Firefox 3 Beta 1 Enters Test Run

Months later than expected, the next-generation open source browser moved into the final phase of development and testing.

Firefox 3 Beta 1

After a grueling Alpha development period that included no fewer than nine milestone releases, the first beta of Firefox 3 is now available for testing.

According to Mozilla developers, the Firefox 3 Beta 1 milestone fixes over 11,000 bugs and has almost 2 million lines of code changes in comparison with the current Firefox 2.x browser.

Beyond just bug fixes, Firefox 3 Beta 1 includes a long list of browsing, security, usability and performance improvements over the 2.x version of Firefox.

While Firefox 2.x includes the Google-developed Safe Browsing extension, Firefox 3 Beta 1 provides even greater protection with a one-click info button. All a user needs to do is click on the "favicon" (a 16x16 icon in the browser navigation bar that accompanies URLs) to get information on the identity and ownership of a site.

Plug-in security also gets some attention in Beta 1 with an improved mechanism to perform secure plug-in updates. The new version will also automatically disable older insecure versions of plug-ins, providing further protection for users. The plug-in security first appeared in Alpha 8 and is further improved in the Beta.

Firefox will now also work with Microsoft Windows Vista parental controls, so the browser will integrate with any system-wide policies a user may already have in place.

On the usability front, Beta 1 will enable users to resume a download after the browser is restarted. Developers have also improved tab functionality in this release with a new tab-scrolling feature and the ability to save tabs when closing the browser.

The Beta 1 release also marks the functional debut of a feature that was originally intended to be Firefox 2.x but didn't make it to the final release. Firefox 3 includes the Places bookmarking engine, which is a ground-up rewrite of Firefox's history and bookmarking tools.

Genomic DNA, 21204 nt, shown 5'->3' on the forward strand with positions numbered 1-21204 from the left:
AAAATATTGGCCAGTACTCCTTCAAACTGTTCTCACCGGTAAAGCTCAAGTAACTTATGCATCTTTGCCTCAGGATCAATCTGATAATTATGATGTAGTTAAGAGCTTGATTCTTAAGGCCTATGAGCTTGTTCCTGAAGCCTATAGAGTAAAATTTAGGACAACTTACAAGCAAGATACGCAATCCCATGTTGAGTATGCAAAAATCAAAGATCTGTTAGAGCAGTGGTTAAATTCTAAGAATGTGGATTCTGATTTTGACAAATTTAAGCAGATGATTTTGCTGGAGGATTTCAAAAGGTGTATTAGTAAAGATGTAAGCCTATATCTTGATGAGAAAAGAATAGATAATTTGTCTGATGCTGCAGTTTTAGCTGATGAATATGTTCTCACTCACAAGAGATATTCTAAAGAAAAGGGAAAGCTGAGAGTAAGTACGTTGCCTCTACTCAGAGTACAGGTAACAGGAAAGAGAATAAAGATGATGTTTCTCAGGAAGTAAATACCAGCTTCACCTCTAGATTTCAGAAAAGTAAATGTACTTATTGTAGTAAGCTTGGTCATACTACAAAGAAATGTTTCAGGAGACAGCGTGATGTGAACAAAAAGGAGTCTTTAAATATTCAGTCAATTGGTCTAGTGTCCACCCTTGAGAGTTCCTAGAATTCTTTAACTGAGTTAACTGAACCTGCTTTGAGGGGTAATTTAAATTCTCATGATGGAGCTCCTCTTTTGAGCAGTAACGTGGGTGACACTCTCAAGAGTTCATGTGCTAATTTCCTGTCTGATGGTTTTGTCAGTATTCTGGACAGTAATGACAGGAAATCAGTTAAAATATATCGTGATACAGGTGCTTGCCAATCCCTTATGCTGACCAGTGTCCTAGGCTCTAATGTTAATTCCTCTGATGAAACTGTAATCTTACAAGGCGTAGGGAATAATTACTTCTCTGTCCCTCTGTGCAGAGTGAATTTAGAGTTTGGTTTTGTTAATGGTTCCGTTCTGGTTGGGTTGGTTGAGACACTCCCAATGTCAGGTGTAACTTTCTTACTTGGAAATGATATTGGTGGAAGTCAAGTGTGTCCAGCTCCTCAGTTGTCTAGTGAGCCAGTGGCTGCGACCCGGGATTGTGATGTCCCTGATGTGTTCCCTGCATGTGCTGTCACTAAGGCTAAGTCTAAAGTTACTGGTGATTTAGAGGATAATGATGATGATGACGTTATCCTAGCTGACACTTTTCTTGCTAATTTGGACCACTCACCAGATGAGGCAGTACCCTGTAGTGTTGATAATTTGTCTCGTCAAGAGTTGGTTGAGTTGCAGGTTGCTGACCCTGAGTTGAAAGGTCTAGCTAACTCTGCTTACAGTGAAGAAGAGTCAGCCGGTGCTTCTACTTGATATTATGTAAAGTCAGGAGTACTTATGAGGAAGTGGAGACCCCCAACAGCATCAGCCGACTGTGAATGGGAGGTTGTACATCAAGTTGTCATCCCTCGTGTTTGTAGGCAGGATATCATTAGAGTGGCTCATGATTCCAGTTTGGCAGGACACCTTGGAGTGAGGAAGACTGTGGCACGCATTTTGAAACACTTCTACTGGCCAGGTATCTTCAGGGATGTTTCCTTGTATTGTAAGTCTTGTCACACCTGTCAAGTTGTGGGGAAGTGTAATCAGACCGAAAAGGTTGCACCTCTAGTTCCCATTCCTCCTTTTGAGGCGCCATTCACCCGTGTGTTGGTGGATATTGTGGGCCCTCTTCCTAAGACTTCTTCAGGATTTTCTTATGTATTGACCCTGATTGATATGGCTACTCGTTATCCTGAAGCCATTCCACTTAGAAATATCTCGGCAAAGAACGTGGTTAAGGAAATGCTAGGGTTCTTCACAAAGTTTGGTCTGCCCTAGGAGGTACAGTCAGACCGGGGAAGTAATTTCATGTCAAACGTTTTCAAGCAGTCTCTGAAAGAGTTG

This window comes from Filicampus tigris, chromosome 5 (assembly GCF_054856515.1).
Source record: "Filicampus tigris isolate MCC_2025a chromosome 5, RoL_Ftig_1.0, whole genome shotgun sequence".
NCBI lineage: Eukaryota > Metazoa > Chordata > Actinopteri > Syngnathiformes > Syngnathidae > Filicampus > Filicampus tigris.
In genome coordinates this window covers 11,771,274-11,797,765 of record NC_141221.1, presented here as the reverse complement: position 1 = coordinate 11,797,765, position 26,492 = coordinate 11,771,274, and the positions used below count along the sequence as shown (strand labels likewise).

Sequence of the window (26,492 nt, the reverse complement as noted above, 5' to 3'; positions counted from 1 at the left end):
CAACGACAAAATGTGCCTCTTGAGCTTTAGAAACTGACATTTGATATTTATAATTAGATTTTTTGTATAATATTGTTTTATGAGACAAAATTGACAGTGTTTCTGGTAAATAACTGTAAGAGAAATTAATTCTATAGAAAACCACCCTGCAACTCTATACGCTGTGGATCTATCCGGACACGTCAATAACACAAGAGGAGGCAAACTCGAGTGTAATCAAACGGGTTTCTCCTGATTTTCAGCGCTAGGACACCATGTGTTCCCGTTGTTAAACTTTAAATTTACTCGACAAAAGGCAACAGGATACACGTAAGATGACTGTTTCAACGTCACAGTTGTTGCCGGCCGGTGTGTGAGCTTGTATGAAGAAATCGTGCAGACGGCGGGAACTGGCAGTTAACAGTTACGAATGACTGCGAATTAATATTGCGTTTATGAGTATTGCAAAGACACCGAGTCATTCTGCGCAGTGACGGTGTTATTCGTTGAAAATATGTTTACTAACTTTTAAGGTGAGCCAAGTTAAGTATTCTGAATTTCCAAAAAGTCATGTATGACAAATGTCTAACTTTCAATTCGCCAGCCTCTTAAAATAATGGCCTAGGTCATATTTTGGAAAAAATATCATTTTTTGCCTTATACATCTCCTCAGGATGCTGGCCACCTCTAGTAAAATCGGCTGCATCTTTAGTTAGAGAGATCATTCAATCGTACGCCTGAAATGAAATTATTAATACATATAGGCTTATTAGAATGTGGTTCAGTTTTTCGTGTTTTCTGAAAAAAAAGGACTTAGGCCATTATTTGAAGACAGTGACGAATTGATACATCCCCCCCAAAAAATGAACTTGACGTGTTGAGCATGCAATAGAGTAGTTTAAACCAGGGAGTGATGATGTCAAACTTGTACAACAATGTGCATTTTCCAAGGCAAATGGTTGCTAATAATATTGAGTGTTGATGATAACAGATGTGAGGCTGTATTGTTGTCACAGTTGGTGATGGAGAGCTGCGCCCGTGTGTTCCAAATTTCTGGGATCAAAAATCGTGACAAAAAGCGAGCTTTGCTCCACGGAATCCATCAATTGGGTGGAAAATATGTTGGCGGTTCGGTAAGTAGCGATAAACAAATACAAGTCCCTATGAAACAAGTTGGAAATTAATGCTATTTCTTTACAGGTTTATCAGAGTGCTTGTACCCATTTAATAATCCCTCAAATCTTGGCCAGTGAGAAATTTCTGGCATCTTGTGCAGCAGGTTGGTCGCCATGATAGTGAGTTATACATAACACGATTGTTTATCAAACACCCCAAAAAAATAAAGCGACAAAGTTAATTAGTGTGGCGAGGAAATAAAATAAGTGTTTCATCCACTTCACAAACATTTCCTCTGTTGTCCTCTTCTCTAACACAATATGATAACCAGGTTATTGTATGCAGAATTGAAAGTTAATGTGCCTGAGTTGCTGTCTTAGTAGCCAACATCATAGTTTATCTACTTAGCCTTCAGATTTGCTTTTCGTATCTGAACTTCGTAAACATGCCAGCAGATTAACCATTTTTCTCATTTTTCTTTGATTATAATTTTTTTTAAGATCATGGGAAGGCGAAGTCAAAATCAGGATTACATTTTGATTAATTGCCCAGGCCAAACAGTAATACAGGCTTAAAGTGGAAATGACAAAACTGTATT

A user can add bookmarks with one click and tag them using Places, which appeared in the Alpha 5 release in June. Both bookmarks and history are also searchable. A new feature called the Smart Places Folder helps users to further organize and control bookmarks by organizing bookmarks by visit frequency, as well as chronological order.

A key focus for Mozilla developers during the development of Firefox 3 has been to improve the speed of the browser. Mozilla claims that it has put the foundation in place for performance tuning, resulting in speed increases in the beta.

The release notes also claim that the beta plugs more than 300 individual memory leaks. There is a new tool built right into Firefox 3 that is expected to further reduce memory leakage, as well. Called the XPCOM (Cross Platform Component Object Model) cycle collector, the tool identifies objects that aren't being used and releases them from memory.

Mozilla developers have been at work on Firefox 3.0, code-named Gran Paradiso, since at least the release of Firefox 2.0 in October last year.

During that time, developers have cycled nine alpha milestones many of which introduced new functional items into Firefox 3 development tree. Alpha 2, which appeared in February, was the first to include the Cairo 2-D graphics library, which improves performance over Firefox 2.0's gfx graphics infrastructure.

The Alpha 4 milestone included the FUEL (Firefox User Extension Library) JavaScript library. FUEL, according to Mozilla, is a JavaScript library designed to help developers build extensions using terminology and interfaces that are familiar to them.

In addition to Places, the Alpha 5 was the first to include the Breakpad crash-reporting system. Breakpad, formerly known as Airbag, is based on technology originally developed by Google.

The Alpha 6 release was particularly noteworthy as it integrated into Firefox 3 Cross Site Scripting (XSS) attack protections. The XSS protection come by way of a specification that is intended to secure XML over HTTP requests (often referred to as XHR), which are often the culprit when it comes to XSS attacks.

The release of Firefox 3 Beta 1 is several months behind the original schedule, which at one point had the final version set for release this year. Firefox 3 is now expected to hit general availability in early 2008.

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